University of Florida

Healthy Living in the New Year

Many people set goals of losing weight during the New Year, but healthy weight loss requires a commitment to adopting new habits. While improving eating habits or adding exercise can be difficult, setting realistic goals can make changing your lifestyle easier.

A healthy weight loss program includes the following:

  • A realistic, reasonable weight loss goal.
  • A reduced calorie, nutritionally balanced diet.
  • Regular exercise.
  • A regular routine to help you plan and stay on track with your goals.

Healthy weight loss should be about developing good habits to last a lifetime.

Be Realistic

When trying to get in shape for the first time or after a long break, many often set overly ambitious goals.

Instead, start small. Set short-term goals that are easy to achieve, rather than unrealistic ones that leave you frustrated and disappointed. As you begin to feel more in control, the rest of the weight loss will become more attainable, and you will be less likely to get discouraged.

Gradual weight loss, which is healthier and easier than quick weight loss, develops good habits to keep weight off long term.

Set Goals for Yourself

Make a Specific Plan

Vague goals, such as "I will exercise three times a week," are hard to follow. Set specific goals: Which days? What time? What kind of exercise will you do?

For example, you might exercise every Monday, Tuesday, and Thursday from 6:00 - 7:00 p.m. Keep track of your exercise schedule in a planner or calendar so you can plan around it.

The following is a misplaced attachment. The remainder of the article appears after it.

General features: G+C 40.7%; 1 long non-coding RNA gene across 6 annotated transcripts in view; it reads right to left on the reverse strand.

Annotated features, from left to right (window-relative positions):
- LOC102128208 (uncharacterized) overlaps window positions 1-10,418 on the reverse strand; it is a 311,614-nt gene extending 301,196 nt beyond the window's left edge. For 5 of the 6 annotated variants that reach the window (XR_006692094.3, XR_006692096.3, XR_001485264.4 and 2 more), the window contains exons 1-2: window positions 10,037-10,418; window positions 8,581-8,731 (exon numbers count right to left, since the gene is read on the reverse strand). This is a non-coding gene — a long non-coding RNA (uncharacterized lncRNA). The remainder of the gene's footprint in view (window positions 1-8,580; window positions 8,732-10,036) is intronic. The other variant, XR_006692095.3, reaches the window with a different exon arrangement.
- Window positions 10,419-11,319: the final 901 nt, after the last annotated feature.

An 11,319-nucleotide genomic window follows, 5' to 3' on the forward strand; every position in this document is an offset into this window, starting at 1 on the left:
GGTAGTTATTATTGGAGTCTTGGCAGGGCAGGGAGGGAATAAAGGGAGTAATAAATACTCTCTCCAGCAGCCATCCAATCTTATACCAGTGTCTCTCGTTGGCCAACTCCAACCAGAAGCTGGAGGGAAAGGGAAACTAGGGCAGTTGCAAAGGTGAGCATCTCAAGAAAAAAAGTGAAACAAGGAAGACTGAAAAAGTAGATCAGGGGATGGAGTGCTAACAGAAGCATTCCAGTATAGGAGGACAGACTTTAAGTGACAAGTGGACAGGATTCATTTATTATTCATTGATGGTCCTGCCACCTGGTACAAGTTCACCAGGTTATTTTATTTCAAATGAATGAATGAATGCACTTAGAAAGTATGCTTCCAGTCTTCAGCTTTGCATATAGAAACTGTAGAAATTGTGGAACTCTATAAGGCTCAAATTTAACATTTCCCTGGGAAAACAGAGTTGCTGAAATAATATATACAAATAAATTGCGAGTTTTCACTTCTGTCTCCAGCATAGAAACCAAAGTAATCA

Use Teamwork to Your Advantage

Friends and family can also help you stick to your plan. Schedule a walk with a friend twice a week, or have your family pick healthy recipes they'd like to try for dinner.

Consider joining a weight loss group or visiting a healthcare professional, such as a registered dietitian.

Pace Yourself

If you want to quit smoking, lose 20 pounds, and start jogging three times a week, start with one of these goals instead of all three. Chances are that if you quit smoking, exercise will eventually become easier and more appealing, and then you will lose weight.

If you try to change everything all at once, you're more likely to get frustrated and quit rather than see your resolutions through.

Do What You Like

If you dread going to the gym, then you probably shouldn't get a membership to one. Find a different way to exercise that will appeal to you—ride a bike, walk with a friend, or join a yoga class.

If you love red meat, then it would probably be hard to quit eating it altogether. Instead, strive to eat less red meat by reducing your portion size or occasionally substituting chicken or fish. There are plenty of ways to change your lifestyle without trying to change what you enjoy.

Be Nice to Yourself

Cut Yourself Some Slack

Major lifestyle changes are difficult, and unrealistic expectations can make them even harder. Don’t give up if you aren’t meeting your goals. Readjust your timeline, and keep going. If you skip an exercise session or if you eat too much one evening, then don’t beat yourself up about it—just get back to your routine as soon as possible.

Reward Yourself

After you’ve stuck with your plan, come up with positive ways to give yourself a pat on the back. Go to a movie, get a massage, or do a little shopping. (Try not to use food as an incentive or a reward.) Remember, your resolution is not meant to punish you but to benefit you.

Get Started Now

You don't need to change your entire routine at once, just start doing something. You can refine and change your plan as you go. Even very simple changes—like eating a little less salt every day—will still benefit you. Incremental change is still change.

For information on healthy eating, nutrition, exercise, or any other topics, contact your local Extension agent.

Adapted and excerpted from:

"Losing Weight," Centers for Disease Control and Prevention (08/2011).

"Interested in Losing Weight?" National Agricultural Library, USDA (01/2015).


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